A startling development came out of Russia two weeks ago with the announcement that the leader and founder of the notorious Wagner Group, Yevgeny Prigozhin, died in a plane crash. BBC News reports that a private jet with Prigozhin on it crashed in the region of Tver shortly after taking off from Moscow. All 10 people on the flight, including the crew, are presumed dead.
In one of their few official statements on the incident, the Kremlin said that it was possible the private jet was downed on purpose, as reported by Reuters. Villagers near the site of the crash reported hearing a large boom before the plane fell out of the sky, indicating to many Western analysts and governments that the crash was not accidental. Those same Western analysts believe that Russian President Vladimir Putin may be behind the crash. White House Press Secretary Karine Jean-Pierre suggested as much in a press conference, with Reuters stating she told reporters, “We all know that the Kremlin has a long history of killing opponents, it’s very clear what happened here.” The press secretary’s remarks were then followed by a comment from U.S. President Joe Biden where he stated “There is not much that happens in Russia that Putin is not behind,” as reported in Al Jazeera.
Ukrainian President Volodymyr Zelensky echoed the words of Biden in a separate statement, saying “We have no connection to this. Everyone understands who does,” as reported by the Kyiv Independent. The outgoing Ukrainian Defense Minister, Oleksii Reznikov, said much to the same effect in an interview with the German newspaper Welt, adding “It’s the behavior of gangsters, and the Kremlin behaves like gangsters, like criminals.” Reznikov also commented in the same interview that he believed that Prigozhin’s death, along with the sheer amount of attrition over the past year, means The Wagner Group “no longer exists.”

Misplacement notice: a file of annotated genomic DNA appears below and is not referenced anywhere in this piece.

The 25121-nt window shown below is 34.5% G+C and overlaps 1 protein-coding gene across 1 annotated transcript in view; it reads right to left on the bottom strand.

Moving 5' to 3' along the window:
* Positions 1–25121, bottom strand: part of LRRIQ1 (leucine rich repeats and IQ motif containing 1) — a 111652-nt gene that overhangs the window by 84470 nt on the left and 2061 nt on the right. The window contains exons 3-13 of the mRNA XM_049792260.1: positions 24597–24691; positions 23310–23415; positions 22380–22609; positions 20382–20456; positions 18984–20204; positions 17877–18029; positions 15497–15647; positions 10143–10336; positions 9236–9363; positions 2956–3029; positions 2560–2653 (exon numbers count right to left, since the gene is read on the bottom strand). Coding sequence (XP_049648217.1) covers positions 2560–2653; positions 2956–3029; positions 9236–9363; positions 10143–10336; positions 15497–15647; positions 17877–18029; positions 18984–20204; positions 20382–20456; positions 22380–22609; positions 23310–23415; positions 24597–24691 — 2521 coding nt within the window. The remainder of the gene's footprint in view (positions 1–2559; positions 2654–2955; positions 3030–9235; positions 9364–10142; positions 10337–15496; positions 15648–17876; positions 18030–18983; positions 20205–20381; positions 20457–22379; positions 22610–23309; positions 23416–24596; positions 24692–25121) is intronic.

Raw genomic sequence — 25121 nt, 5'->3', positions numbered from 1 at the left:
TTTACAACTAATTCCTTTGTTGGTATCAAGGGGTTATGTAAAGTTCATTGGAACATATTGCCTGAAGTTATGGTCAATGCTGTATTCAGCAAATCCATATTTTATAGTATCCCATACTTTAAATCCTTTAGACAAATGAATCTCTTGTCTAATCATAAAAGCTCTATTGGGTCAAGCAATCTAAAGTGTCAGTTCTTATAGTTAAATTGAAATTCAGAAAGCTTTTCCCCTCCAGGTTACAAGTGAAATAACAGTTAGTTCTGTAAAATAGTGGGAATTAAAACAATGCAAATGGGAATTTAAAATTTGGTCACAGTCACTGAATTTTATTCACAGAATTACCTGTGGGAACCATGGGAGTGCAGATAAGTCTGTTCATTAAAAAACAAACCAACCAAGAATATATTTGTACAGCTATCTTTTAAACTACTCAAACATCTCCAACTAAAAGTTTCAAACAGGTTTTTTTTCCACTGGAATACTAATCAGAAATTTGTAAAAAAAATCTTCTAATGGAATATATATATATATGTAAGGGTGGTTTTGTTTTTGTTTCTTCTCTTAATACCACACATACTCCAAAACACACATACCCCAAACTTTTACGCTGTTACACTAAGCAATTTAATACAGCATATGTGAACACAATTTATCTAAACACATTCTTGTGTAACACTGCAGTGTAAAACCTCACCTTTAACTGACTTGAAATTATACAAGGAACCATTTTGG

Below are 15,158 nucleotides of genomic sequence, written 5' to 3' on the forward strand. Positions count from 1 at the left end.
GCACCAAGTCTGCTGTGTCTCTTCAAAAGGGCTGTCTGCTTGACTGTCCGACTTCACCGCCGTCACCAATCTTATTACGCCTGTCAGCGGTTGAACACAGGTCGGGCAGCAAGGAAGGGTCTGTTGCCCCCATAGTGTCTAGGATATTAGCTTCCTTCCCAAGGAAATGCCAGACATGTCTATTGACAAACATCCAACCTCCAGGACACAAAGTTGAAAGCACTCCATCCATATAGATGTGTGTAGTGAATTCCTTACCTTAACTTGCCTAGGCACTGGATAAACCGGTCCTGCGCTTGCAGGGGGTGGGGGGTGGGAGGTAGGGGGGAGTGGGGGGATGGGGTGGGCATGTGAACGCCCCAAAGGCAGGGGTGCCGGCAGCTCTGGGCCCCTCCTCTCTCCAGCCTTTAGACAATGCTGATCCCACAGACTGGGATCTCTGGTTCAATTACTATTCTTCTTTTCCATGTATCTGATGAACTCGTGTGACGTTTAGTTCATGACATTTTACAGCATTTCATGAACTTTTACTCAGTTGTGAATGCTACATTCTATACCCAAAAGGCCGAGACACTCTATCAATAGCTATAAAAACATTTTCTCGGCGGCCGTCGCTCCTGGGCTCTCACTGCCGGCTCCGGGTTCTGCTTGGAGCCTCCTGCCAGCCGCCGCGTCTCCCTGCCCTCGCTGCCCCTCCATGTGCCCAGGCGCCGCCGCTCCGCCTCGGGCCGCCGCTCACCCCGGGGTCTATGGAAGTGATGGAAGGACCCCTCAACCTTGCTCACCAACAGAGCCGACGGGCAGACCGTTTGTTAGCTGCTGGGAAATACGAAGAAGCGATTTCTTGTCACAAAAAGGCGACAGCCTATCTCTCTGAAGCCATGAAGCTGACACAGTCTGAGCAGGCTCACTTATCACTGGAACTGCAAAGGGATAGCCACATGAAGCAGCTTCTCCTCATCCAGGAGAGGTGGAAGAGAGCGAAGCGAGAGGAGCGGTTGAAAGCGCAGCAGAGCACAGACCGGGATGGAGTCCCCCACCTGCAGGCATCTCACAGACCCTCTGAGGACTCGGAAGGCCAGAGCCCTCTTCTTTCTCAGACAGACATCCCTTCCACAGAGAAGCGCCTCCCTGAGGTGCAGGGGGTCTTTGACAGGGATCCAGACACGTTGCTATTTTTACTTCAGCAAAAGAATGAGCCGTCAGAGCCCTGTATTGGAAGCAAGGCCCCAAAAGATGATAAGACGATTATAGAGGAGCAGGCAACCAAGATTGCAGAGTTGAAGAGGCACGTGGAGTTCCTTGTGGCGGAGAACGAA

Yevgeny Prigozhin leaves behind a complicated legacy in Russia. To some Russians, he was a hero of the war in Ukraine and a brilliant commander. To others, Prigozhin was a foolish and incompetent former hot dog salesman, according to The Guardian, who attempted to challenge one of the most ruthless and powerful leaders of the 21st century. Western voices take a much less nuanced yet more universal viewpoint, portraying Prigozhin’s legacy through his biggest accomplishment: the formation and deployment of PMC Wagner Group. It is indisputable to argue that this private army, from the frontlines of the war in Ukraine to the short-lived rebellion against Moscow, has easily been the most influential Russian unit of the war. Leading this merciless group gave Prigozhin the notoriety that few Russian generals have been able to enjoy, but in the end, this surge of importance and reputation may have been his downfall.
It is now unclear how The Wagner Group will proceed after the death of their infamous leader. From reports of being absorbed into the regular Russian army, to being disbanded, to finding refuge in Belarus– the fate of Wagner is, ironically enough, in the same place Prigozhin’s was before his death; completely up in the air, with the decision lying at the fingertips of the same Russian President who likely gave the order to kill their leader.
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